The price of Australian carbon credit units (ACCUs) continues to break new ground, reaching $19/t on Thursday, a new record high, as the market continues to be buoyed by increasing voluntary activity by large corporate emitters.
RepuTex’s ACCU benchmark price index, which compiles aggregate ACCU transaction data from market participants, is up 15% calendar year-to-date, with current prices reflecting a new higher pricing regime following the government’s broad statement of support for a net-zero emissions target in early February. Since that point, prices have climbed from $16.50/t to breakthrough $19/t.
While spot market action is underpinned by a number of small transactions (around 10-15,000 units), forward contracting between project developers and large corporates has surged year-to-date, with the majority of transactions occurring off-market as high emitting companies seek to source credits to sure up longer term supply in support of carbon neutrality goals, and their longer-term compliance risks.
As noted in our earlier update, forward contracts continue to be struck at significant premiums to current spot prices, with a forward call option of $25/t for Feb 2023 recorded this week, while a larger number of forward transactions for delivery between 2025-30 continue to be struck for prices in excess of $25/t, reflecting the eagerness of large corporate buyers to lock in supply at prices which continue to represent value relative to our more ambitious forward curves (and surging prices in other markets).
While direct ACCU contracting is heating up, a limited number are being (immediately) voluntarily cancelled, with just 292,451 cancelled calendar year-to-date (4.6% of total) versus over 5.9 million CERs (95.4%) under the Kyoto Protocol. Over 3m CERs have been cancelled by Australian companies in the last month alone, with CY21 CER cancellations already 20% higher than total CY20 cancellations.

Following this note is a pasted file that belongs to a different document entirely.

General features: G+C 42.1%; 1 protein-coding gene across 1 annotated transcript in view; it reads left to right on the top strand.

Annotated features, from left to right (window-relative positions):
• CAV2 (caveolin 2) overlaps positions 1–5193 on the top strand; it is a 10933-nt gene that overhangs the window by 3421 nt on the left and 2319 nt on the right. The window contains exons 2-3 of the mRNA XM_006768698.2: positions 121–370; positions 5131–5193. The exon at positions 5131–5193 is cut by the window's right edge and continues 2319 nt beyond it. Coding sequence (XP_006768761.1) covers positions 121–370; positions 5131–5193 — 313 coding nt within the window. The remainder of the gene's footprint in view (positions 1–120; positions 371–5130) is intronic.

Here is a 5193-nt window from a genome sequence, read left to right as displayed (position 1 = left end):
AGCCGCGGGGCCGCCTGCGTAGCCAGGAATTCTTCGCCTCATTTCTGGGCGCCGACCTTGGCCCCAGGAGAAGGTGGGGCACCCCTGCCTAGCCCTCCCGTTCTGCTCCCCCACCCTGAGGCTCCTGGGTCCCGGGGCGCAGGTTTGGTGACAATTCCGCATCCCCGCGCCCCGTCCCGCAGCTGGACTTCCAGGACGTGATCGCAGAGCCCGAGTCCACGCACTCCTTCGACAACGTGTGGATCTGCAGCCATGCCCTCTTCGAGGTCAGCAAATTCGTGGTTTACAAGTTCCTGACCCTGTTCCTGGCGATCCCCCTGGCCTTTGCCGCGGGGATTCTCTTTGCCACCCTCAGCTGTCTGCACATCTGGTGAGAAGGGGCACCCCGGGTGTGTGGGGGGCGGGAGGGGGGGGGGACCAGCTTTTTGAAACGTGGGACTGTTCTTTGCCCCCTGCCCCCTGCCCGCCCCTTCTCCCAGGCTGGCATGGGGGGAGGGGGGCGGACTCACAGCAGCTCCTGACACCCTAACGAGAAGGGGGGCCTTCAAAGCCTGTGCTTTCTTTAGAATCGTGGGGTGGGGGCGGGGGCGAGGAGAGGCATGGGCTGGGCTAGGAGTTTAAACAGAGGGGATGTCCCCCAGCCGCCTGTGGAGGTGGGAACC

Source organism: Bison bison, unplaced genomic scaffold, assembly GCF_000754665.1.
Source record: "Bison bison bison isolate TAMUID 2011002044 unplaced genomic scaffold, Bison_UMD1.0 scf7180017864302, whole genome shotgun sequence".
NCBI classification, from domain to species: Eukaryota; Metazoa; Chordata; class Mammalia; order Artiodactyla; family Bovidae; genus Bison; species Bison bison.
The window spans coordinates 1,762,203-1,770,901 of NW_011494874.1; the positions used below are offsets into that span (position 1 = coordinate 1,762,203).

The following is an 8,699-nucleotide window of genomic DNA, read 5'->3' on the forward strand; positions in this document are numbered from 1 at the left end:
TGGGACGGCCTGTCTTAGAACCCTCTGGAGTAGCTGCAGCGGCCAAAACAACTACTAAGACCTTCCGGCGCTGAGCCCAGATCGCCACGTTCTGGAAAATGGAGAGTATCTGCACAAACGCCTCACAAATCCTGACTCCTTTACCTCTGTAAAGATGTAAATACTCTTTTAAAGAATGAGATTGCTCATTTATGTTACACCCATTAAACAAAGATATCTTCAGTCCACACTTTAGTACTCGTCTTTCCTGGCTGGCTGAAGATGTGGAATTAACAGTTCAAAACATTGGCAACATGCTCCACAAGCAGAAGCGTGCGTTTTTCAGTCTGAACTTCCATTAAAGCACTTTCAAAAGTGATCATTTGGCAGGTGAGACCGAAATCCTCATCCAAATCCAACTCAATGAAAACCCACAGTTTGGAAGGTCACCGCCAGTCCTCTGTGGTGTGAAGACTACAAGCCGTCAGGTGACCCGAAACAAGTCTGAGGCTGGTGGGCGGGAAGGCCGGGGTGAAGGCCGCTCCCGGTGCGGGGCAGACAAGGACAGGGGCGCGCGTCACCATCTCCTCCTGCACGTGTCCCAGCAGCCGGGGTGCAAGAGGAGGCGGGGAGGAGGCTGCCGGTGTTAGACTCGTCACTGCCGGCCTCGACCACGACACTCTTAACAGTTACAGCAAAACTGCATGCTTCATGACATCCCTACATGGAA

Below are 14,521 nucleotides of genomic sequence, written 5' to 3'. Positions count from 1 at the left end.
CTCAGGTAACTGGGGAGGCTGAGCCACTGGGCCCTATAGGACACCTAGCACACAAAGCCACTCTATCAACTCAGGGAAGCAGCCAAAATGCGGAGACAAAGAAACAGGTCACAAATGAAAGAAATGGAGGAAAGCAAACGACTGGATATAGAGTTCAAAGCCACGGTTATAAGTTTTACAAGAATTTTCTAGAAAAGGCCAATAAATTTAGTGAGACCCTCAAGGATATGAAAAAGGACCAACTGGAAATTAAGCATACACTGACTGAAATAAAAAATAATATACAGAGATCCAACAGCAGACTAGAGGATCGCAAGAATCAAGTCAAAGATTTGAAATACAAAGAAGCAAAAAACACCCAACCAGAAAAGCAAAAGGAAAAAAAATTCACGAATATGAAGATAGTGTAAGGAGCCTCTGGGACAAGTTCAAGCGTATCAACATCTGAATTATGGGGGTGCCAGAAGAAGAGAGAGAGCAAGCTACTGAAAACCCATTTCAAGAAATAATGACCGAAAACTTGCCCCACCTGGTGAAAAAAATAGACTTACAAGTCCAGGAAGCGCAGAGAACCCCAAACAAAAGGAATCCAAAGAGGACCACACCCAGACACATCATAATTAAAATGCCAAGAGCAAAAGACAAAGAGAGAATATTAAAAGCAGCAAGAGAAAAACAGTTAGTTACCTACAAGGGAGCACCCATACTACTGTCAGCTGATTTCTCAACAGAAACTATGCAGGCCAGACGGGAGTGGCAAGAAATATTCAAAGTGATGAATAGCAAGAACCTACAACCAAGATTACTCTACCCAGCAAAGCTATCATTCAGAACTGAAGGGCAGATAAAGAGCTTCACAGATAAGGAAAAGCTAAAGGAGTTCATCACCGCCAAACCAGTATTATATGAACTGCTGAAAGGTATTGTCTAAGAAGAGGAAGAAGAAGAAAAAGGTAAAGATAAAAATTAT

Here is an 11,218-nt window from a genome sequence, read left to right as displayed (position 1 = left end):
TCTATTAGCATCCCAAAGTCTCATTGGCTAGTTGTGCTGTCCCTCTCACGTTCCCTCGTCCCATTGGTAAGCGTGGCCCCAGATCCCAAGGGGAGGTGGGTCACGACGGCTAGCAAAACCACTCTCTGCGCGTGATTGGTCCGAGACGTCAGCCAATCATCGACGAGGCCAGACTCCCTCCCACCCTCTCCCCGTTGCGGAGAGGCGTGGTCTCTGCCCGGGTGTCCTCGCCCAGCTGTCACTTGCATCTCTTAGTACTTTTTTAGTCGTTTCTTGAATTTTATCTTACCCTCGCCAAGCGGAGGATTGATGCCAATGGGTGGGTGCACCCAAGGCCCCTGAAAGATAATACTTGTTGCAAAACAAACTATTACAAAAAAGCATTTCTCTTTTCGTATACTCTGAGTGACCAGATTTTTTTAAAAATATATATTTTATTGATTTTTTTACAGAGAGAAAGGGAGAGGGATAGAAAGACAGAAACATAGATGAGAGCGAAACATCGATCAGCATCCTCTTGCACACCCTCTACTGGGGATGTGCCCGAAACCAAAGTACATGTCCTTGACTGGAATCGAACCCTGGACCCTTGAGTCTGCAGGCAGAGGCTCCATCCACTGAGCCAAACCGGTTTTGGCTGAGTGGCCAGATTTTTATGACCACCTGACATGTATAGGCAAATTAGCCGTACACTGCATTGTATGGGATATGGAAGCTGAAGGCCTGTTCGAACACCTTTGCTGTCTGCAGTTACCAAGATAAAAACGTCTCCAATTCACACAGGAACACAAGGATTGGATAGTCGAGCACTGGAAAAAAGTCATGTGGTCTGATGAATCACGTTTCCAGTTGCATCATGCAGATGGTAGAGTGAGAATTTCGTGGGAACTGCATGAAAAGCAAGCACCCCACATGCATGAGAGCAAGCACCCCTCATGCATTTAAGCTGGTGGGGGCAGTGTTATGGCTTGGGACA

This suggests high-emitting companies continue to favour low-priced international offsets to support their near-term carbon neutrality goals – while these units remain available – while more expensive forward ACCU contracts are primarily being used to sure-up longer term supply to support future compliance risks, rather than being used for immediate cancellation.
This reflects the higher forward value for ACCUs as a compliance tool, versus cheaper CERs, which are likely to have only a short-term shelf life. As noted in our latest Market Outlook, moves by the government to tighten the ambition of Australia’s emissions reduction target will continue to supportive for ACCU offset prices over time. We continue to forecast price increases over the medium- and longer-term, with market direction ultimately expected to align with our scenarios for the scale up of emissions reduction targets (1.5-2 degrees) under the Paris Agreement.
To view our latest Market Briefing (recording) on recent dynamics in the Australian carbon market, including current spot and forward contract prices, along with current voluntary cancellation trends, please click here.
To access our latest spot price and long-term price forecasts please login to EnergyIQ.
The RepuTex Team
Australian Electricity Markets